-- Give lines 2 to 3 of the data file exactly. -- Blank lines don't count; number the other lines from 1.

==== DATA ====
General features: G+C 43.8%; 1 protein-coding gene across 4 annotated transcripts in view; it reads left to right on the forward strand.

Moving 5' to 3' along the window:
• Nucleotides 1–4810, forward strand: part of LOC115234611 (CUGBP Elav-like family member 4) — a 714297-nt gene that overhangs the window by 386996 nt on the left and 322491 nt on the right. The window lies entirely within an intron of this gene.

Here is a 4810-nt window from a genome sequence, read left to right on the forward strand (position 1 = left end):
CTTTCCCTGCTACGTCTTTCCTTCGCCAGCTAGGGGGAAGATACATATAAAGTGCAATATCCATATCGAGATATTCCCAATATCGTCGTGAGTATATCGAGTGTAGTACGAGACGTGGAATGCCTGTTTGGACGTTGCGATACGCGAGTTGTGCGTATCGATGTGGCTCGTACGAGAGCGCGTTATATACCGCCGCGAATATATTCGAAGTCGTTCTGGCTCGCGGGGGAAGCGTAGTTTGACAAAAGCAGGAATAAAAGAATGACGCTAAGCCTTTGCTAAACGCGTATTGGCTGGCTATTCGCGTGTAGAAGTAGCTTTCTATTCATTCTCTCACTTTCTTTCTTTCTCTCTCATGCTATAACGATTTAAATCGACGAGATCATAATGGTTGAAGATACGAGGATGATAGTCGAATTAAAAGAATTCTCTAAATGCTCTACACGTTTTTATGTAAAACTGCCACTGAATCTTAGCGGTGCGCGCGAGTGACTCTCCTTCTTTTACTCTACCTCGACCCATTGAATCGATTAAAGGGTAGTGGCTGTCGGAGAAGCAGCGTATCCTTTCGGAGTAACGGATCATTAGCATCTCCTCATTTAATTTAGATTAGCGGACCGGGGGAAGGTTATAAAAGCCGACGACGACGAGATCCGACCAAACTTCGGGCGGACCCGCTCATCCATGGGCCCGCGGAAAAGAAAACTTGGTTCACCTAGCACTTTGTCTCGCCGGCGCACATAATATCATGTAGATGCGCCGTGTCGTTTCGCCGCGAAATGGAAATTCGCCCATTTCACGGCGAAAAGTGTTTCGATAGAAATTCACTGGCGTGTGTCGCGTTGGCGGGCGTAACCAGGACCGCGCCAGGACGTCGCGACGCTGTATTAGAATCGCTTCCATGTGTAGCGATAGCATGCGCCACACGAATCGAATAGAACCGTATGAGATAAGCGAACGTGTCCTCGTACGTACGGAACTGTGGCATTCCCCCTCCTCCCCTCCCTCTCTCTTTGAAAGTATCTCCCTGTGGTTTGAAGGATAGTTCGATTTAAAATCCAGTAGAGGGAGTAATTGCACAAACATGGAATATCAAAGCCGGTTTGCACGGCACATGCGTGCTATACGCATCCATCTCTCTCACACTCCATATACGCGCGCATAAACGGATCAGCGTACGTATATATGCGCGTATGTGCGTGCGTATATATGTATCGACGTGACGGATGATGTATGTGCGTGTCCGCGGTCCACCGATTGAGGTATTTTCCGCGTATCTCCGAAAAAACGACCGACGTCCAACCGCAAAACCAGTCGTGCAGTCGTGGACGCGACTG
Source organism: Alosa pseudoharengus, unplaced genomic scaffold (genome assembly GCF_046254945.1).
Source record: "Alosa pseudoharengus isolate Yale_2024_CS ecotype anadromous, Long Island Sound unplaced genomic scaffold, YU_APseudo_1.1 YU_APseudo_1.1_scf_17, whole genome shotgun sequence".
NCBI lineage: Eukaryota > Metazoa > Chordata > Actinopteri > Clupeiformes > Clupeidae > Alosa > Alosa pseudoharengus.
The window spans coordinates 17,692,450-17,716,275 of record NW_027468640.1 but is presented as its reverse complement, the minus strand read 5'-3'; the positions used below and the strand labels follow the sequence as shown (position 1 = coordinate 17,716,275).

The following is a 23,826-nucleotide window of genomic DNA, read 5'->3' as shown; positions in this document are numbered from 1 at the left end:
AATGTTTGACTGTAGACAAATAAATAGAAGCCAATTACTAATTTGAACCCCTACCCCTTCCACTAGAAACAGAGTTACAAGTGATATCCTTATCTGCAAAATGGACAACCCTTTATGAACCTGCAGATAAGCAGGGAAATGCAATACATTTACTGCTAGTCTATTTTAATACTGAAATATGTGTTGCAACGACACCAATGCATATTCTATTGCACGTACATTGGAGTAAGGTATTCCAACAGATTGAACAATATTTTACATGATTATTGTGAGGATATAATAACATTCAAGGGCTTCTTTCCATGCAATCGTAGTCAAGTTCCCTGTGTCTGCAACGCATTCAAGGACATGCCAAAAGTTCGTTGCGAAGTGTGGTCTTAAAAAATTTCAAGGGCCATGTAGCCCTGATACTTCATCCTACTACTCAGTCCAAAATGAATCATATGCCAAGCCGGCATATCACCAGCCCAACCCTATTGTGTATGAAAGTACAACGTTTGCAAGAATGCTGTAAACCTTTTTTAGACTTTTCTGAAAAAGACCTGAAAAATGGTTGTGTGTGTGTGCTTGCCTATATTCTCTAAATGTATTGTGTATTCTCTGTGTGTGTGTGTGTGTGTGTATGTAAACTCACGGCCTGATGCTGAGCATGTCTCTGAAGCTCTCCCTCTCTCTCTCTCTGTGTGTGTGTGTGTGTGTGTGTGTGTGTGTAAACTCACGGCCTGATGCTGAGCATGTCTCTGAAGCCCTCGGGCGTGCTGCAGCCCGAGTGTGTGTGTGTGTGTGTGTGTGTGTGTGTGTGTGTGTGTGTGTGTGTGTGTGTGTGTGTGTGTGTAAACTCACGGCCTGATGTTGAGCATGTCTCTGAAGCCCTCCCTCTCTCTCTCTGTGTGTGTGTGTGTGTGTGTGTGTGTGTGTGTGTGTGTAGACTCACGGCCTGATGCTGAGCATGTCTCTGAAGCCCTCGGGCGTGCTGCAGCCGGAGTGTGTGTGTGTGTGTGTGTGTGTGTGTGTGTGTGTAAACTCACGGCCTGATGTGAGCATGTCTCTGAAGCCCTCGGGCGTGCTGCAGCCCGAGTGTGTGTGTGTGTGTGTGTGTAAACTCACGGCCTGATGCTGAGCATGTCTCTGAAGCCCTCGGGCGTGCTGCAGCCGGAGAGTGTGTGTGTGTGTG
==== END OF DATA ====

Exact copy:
Moving 5' to 3' along the window:
• Nucleotides 1–4810, forward strand: part of LOC115234611 (CUGBP Elav-like family member 4) — a 714297-nt gene that overhangs the window by 386996 nt on the left and 322491 nt on the right. The window lies entirely within an intron of this gene.